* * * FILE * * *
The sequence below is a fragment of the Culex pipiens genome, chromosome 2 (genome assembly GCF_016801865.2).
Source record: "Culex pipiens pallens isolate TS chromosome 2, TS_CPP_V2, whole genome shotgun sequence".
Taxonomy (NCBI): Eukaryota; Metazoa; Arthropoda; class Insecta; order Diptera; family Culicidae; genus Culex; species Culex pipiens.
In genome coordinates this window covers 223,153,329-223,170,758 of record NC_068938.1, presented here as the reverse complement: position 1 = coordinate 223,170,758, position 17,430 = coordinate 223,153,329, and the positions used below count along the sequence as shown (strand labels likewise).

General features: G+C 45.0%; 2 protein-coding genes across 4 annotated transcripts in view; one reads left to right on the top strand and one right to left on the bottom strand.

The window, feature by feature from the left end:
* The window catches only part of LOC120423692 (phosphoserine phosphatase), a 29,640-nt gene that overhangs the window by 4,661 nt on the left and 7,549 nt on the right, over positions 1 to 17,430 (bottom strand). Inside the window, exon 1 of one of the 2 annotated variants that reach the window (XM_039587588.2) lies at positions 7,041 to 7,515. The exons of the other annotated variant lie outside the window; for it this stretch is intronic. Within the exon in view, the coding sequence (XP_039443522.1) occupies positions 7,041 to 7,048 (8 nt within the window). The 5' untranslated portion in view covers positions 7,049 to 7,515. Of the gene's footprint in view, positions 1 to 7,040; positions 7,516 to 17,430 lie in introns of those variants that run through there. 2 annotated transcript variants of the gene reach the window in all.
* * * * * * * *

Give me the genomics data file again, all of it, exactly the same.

The sequence below is a fragment of the Culex pipiens genome, chromosome 2 (genome assembly GCF_016801865.2).
Source record: "Culex pipiens pallens isolate TS chromosome 2, TS_CPP_V2, whole genome shotgun sequence".
Taxonomy (NCBI): Eukaryota; Metazoa; Arthropoda; class Insecta; order Diptera; family Culicidae; genus Culex; species Culex pipiens.
In genome coordinates this window covers 223,153,329-223,170,758 of record NC_068938.1, presented here as the reverse complement: position 1 = coordinate 223,170,758, position 17,430 = coordinate 223,153,329, and the positions used below count along the sequence as shown (strand labels likewise).

General features: G+C 45.0%; 2 protein-coding genes across 4 annotated transcripts in view; one reads left to right on the top strand and one right to left on the bottom strand.

The window, feature by feature from the left end:
* The window catches only part of LOC120423692 (phosphoserine phosphatase), a 29,640-nt gene that overhangs the window by 4,661 nt on the left and 7,549 nt on the right, over positions 1 to 17,430 (bottom strand). Inside the window, exon 1 of one of the 2 annotated variants that reach the window (XM_039587588.2) lies at positions 7,041 to 7,515. The exons of the other annotated variant lie outside the window; for it this stretch is intronic. Within the exon in view, the coding sequence (XP_039443522.1) occupies positions 7,041 to 7,048 (8 nt within the window). The 5' untranslated portion in view covers positions 7,049 to 7,515. Of the gene's footprint in view, positions 1 to 7,040; positions 7,516 to 17,430 lie in introns of those variants that run through there. 2 annotated transcript variants of the gene reach the window in all.